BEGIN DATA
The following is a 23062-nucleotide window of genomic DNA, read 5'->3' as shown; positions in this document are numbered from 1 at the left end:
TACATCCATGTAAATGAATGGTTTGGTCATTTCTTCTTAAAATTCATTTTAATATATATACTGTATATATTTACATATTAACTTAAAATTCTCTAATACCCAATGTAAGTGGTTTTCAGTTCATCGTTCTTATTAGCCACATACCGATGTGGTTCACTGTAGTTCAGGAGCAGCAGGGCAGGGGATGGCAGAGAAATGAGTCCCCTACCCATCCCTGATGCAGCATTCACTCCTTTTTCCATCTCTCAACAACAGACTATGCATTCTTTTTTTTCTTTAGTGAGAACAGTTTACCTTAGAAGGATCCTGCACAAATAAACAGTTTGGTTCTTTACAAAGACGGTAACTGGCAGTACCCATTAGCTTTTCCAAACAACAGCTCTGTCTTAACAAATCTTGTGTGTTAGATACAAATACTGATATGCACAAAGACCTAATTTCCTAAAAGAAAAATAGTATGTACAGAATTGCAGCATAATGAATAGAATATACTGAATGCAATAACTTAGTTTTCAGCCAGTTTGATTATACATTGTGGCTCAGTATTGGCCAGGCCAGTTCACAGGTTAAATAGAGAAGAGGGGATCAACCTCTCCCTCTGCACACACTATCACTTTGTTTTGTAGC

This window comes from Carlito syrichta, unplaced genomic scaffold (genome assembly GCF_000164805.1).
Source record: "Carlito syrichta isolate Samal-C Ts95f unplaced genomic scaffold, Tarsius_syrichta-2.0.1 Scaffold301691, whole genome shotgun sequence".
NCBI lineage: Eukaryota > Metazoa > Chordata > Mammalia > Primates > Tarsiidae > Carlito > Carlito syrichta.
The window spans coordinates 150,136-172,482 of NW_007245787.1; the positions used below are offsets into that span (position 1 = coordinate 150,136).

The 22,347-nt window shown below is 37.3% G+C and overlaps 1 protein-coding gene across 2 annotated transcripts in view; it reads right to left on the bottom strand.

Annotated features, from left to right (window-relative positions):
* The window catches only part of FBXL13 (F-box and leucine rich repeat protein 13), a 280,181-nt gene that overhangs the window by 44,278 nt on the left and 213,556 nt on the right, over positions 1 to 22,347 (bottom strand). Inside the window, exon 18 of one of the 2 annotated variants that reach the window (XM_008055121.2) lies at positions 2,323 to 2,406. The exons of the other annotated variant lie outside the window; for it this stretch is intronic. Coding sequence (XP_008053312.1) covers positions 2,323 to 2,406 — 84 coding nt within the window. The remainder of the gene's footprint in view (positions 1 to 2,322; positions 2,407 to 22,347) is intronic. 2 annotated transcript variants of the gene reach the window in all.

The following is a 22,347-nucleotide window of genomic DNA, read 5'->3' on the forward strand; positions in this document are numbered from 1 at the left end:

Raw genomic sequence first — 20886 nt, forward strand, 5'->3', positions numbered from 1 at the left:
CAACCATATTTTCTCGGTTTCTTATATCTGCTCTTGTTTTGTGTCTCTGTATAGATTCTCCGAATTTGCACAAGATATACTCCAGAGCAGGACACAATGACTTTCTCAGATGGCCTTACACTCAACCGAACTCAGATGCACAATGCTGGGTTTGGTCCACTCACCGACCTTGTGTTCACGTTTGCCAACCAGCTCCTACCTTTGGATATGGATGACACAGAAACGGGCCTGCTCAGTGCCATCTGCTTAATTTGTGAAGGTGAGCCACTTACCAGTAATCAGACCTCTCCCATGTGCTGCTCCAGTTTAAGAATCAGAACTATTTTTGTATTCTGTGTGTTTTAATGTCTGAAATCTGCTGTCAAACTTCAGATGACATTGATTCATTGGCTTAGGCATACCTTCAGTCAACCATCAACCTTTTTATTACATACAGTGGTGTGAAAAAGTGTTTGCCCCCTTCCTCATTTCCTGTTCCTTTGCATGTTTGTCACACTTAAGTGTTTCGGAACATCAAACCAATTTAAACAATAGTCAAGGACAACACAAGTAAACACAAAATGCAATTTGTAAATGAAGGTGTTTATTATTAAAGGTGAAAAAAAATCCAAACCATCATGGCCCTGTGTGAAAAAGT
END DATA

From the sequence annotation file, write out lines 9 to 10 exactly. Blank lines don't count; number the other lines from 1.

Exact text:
* The window catches only part of FBXL13 (F-box and leucine rich repeat protein 13), a 280,181-nt gene that overhangs the window by 44,278 nt on the left and 213,556 nt on the right, over positions 1 to 22,347 (bottom strand). Inside the window, exon 18 of one of the 2 annotated variants that reach the window (XM_008055121.2) lies at positions 2,323 to 2,406. The exons of the other annotated variant lie outside the window; for it this stretch is intronic. Coding sequence (XP_008053312.1) covers positions 2,323 to 2,406 — 84 coding nt within the window. The remainder of the gene's footprint in view (positions 1 to 2,322; positions 2,407 to 22,347) is intronic. 2 annotated transcript variants of the gene reach the window in all.

The following is a 22,347-nucleotide window of genomic DNA, read 5'->3' on the forward strand; positions in this document are numbered from 1 at the left end: